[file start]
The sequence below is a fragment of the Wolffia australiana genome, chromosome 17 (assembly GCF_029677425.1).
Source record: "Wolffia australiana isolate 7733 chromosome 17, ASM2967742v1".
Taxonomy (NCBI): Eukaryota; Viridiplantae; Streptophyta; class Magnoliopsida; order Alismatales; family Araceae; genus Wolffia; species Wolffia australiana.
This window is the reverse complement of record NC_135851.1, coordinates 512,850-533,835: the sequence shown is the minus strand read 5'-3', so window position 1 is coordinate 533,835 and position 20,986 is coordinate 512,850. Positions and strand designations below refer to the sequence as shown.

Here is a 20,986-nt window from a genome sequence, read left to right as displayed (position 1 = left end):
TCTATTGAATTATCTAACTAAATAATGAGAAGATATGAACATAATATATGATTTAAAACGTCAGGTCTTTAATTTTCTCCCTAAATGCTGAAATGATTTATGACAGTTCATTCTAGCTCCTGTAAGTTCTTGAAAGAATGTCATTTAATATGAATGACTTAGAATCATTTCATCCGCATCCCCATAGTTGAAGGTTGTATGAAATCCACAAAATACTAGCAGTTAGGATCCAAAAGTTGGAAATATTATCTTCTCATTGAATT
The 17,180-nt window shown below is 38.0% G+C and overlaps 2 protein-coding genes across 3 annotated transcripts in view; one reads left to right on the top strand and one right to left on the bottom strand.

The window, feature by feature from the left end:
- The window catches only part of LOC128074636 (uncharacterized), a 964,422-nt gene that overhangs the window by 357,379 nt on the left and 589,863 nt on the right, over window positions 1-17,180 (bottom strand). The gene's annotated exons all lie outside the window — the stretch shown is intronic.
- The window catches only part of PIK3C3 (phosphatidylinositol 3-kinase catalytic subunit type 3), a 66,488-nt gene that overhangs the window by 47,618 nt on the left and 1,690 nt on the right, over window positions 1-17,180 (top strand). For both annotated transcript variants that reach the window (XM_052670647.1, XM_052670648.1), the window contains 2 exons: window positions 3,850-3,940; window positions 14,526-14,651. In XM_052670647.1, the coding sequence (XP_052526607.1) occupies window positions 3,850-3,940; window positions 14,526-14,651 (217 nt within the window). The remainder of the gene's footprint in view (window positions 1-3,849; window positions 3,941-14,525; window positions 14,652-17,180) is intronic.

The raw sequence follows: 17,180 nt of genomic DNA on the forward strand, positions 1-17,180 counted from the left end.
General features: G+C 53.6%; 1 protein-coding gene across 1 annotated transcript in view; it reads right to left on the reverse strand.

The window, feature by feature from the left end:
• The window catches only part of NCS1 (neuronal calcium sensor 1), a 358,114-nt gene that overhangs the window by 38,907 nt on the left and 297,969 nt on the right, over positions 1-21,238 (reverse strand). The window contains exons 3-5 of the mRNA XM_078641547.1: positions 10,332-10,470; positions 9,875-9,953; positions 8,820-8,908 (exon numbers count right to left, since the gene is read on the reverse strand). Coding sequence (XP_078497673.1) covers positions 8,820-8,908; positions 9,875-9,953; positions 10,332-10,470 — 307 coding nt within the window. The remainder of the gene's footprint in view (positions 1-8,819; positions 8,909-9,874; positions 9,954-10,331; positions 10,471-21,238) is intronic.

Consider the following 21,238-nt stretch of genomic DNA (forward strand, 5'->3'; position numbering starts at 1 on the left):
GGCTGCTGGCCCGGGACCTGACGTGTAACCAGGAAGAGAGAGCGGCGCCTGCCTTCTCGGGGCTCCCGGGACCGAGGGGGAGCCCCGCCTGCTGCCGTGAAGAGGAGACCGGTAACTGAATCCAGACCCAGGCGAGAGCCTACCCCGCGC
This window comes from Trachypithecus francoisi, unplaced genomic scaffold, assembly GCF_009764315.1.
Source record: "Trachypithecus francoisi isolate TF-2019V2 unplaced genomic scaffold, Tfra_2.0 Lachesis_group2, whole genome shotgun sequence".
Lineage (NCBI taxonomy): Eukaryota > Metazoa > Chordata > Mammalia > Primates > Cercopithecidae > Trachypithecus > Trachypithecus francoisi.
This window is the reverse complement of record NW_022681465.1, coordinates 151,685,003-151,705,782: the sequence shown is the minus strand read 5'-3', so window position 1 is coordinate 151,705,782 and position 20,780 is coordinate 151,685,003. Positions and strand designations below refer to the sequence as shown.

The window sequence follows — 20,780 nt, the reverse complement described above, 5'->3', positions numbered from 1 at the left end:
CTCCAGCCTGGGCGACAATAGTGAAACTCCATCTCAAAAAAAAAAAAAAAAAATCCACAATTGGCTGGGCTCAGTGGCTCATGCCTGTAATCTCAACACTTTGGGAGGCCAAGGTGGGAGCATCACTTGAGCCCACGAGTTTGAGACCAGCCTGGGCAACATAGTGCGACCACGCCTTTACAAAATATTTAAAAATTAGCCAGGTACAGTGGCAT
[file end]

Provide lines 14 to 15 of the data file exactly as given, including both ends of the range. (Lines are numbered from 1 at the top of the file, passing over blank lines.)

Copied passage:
• The window catches only part of NCS1 (neuronal calcium sensor 1), a 358,114-nt gene that overhangs the window by 38,907 nt on the left and 297,969 nt on the right, over positions 1-21,238 (reverse strand). The window contains exons 3-5 of the mRNA XM_078641547.1: positions 10,332-10,470; positions 9,875-9,953; positions 8,820-8,908 (exon numbers count right to left, since the gene is read on the reverse strand). Coding sequence (XP_078497673.1) covers positions 8,820-8,908; positions 9,875-9,953; positions 10,332-10,470 — 307 coding nt within the window. The remainder of the gene's footprint in view (positions 1-8,819; positions 8,909-9,874; positions 9,954-10,331; positions 10,471-21,238) is intronic.

Consider the following 21,238-nt stretch of genomic DNA (forward strand, 5'->3'; position numbering starts at 1 on the left):